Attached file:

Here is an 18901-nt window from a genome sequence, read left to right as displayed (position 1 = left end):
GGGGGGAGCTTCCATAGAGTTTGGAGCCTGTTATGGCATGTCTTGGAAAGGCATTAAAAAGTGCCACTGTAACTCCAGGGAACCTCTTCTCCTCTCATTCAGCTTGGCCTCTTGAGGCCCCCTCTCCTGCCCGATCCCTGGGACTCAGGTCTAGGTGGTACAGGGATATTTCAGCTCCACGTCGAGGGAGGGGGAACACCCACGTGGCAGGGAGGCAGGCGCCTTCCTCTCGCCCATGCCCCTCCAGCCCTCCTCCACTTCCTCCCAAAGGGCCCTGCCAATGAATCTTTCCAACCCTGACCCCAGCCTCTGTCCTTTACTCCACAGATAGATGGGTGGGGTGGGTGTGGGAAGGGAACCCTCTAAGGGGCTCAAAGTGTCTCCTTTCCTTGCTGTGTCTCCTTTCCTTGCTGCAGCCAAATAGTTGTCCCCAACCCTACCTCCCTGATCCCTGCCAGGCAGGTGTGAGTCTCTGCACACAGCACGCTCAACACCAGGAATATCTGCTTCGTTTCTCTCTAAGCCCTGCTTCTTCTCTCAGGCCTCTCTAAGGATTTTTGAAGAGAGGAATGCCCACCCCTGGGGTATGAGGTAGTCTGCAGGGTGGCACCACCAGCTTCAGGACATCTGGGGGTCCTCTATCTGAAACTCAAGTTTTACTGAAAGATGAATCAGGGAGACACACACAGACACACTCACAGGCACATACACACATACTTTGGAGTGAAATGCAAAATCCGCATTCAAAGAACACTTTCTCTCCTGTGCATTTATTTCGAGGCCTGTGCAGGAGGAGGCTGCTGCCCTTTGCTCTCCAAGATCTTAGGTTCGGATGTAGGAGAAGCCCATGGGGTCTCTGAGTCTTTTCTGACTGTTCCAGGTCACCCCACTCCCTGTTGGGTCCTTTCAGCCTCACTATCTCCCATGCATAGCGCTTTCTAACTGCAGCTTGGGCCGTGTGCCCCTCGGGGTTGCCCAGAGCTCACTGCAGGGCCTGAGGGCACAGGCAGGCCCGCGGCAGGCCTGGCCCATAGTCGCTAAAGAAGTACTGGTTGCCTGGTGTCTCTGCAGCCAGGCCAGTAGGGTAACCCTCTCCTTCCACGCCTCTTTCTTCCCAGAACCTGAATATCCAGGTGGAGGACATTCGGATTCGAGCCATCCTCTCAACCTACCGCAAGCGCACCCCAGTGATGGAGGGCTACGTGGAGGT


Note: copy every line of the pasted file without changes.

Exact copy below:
Here is an 18901-nt window from a genome sequence, read left to right as displayed (position 1 = left end):
GGGGGGAGCTTCCATAGAGTTTGGAGCCTGTTATGGCATGTCTTGGAAAGGCATTAAAAAGTGCCACTGTAACTCCAGGGAACCTCTTCTCCTCTCATTCAGCTTGGCCTCTTGAGGCCCCCTCTCCTGCCCGATCCCTGGGACTCAGGTCTAGGTGGTACAGGGATATTTCAGCTCCACGTCGAGGGAGGGGGAACACCCACGTGGCAGGGAGGCAGGCGCCTTCCTCTCGCCCATGCCCCTCCAGCCCTCCTCCACTTCCTCCCAAAGGGCCCTGCCAATGAATCTTTCCAACCCTGACCCCAGCCTCTGTCCTTTACTCCACAGATAGATGGGTGGGGTGGGTGTGGGAAGGGAACCCTCTAAGGGGCTCAAAGTGTCTCCTTTCCTTGCTGTGTCTCCTTTCCTTGCTGCAGCCAAATAGTTGTCCCCAACCCTACCTCCCTGATCCCTGCCAGGCAGGTGTGAGTCTCTGCACACAGCACGCTCAACACCAGGAATATCTGCTTCGTTTCTCTCTAAGCCCTGCTTCTTCTCTCAGGCCTCTCTAAGGATTTTTGAAGAGAGGAATGCCCACCCCTGGGGTATGAGGTAGTCTGCAGGGTGGCACCACCAGCTTCAGGACATCTGGGGGTCCTCTATCTGAAACTCAAGTTTTACTGAAAGATGAATCAGGGAGACACACACAGACACACTCACAGGCACATACACACATACTTTGGAGTGAAATGCAAAATCCGCATTCAAAGAACACTTTCTCTCCTGTGCATTTATTTCGAGGCCTGTGCAGGAGGAGGCTGCTGCCCTTTGCTCTCCAAGATCTTAGGTTCGGATGTAGGAGAAGCCCATGGGGTCTCTGAGTCTTTTCTGACTGTTCCAGGTCACCCCACTCCCTGTTGGGTCCTTTCAGCCTCACTATCTCCCATGCATAGCGCTTTCTAACTGCAGCTTGGGCCGTGTGCCCCTCGGGGTTGCCCAGAGCTCACTGCAGGGCCTGAGGGCACAGGCAGGCCCGCGGCAGGCCTGGCCCATAGTCGCTAAAGAAGTACTGGTTGCCTGGTGTCTCTGCAGCCAGGCCAGTAGGGTAACCCTCTCCTTCCACGCCTCTTTCTTCCCAGAACCTGAATATCCAGGTGGAGGACATTCGGATTCGAGCCATCCTCTCAACCTACCGCAAGCGCACCCCAGTGATGGAGGGCTACGTGGAGGT